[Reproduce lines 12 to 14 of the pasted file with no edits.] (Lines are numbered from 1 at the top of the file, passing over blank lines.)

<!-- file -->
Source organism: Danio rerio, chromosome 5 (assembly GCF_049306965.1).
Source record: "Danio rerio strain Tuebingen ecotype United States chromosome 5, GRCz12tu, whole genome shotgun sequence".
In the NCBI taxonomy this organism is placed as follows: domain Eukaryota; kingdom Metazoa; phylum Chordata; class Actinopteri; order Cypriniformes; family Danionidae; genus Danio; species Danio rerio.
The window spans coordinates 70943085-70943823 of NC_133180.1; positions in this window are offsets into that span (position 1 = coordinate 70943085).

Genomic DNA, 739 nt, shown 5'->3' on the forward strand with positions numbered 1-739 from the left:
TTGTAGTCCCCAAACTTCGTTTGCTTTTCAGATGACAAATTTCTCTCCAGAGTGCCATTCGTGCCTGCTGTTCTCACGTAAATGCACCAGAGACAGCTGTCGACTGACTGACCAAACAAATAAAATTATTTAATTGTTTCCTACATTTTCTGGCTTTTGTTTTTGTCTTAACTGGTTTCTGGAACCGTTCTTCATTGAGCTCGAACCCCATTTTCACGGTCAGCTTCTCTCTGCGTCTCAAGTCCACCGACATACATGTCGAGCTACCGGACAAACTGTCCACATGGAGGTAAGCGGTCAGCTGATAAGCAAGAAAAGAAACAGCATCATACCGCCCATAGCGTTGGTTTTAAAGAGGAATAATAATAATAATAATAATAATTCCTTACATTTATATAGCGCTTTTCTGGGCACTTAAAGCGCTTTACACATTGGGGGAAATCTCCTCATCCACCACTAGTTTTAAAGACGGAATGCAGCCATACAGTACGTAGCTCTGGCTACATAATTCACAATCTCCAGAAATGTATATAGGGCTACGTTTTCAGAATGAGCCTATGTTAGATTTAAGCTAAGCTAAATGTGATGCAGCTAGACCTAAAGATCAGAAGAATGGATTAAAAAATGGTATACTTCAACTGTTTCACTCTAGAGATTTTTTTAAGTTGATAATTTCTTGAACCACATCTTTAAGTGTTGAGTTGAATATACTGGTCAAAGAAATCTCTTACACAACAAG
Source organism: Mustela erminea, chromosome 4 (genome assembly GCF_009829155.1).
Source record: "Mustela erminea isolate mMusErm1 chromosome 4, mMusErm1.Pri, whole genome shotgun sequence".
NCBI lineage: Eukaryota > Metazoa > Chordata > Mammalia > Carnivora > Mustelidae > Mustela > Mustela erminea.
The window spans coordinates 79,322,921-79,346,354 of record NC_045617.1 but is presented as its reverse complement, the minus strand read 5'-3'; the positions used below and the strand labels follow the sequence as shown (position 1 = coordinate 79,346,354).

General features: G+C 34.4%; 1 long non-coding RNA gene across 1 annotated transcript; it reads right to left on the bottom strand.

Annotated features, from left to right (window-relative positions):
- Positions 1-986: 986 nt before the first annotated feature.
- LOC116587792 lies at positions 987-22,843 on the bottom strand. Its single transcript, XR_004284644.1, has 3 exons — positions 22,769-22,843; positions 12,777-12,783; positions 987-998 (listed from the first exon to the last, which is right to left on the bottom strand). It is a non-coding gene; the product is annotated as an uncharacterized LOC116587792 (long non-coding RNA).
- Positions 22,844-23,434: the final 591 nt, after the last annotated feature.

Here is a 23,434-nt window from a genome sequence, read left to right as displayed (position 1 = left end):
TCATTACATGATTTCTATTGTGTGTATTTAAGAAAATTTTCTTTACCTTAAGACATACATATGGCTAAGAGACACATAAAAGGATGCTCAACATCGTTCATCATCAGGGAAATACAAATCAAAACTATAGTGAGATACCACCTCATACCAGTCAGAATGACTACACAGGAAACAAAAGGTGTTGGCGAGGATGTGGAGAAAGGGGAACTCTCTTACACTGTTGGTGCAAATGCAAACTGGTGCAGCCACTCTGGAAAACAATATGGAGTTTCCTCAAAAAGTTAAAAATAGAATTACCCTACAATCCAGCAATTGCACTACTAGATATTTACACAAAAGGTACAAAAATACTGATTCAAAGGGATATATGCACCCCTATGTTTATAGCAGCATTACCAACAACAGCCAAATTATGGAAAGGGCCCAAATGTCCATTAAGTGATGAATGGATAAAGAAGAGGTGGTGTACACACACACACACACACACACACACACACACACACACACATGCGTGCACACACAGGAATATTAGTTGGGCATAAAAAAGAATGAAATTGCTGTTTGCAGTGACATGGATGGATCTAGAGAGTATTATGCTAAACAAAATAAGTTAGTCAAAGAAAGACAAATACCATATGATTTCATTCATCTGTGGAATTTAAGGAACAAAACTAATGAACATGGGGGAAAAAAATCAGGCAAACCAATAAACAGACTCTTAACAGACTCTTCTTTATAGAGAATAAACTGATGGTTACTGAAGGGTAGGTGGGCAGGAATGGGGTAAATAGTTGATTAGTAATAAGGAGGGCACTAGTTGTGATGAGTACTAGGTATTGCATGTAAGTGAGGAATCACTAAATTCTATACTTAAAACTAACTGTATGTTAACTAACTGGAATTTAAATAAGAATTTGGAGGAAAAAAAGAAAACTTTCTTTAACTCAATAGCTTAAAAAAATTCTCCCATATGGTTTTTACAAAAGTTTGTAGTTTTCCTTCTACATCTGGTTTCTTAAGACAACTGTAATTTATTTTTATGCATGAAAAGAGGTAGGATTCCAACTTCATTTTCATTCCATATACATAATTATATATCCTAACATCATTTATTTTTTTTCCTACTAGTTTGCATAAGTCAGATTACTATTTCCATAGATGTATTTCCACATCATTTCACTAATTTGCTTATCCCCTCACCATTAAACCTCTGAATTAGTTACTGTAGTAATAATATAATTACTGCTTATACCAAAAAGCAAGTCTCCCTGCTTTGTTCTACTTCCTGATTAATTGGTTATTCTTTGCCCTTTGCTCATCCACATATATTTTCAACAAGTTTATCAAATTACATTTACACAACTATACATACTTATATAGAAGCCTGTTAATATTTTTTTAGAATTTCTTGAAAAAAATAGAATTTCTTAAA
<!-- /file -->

Annotated features, from left to right (window-relative positions):
- Positions 1-986: 986 nt before the first annotated feature.
- LOC116587792 lies at positions 987-22,843 on the bottom strand. Its single transcript, XR_004284644.1, has 3 exons — positions 22,769-22,843; positions 12,777-12,783; positions 987-998 (listed from the first exon to the last, which is right to left on the bottom strand). It is a non-coding gene; the product is annotated as an uncharacterized LOC116587792 (long non-coding RNA).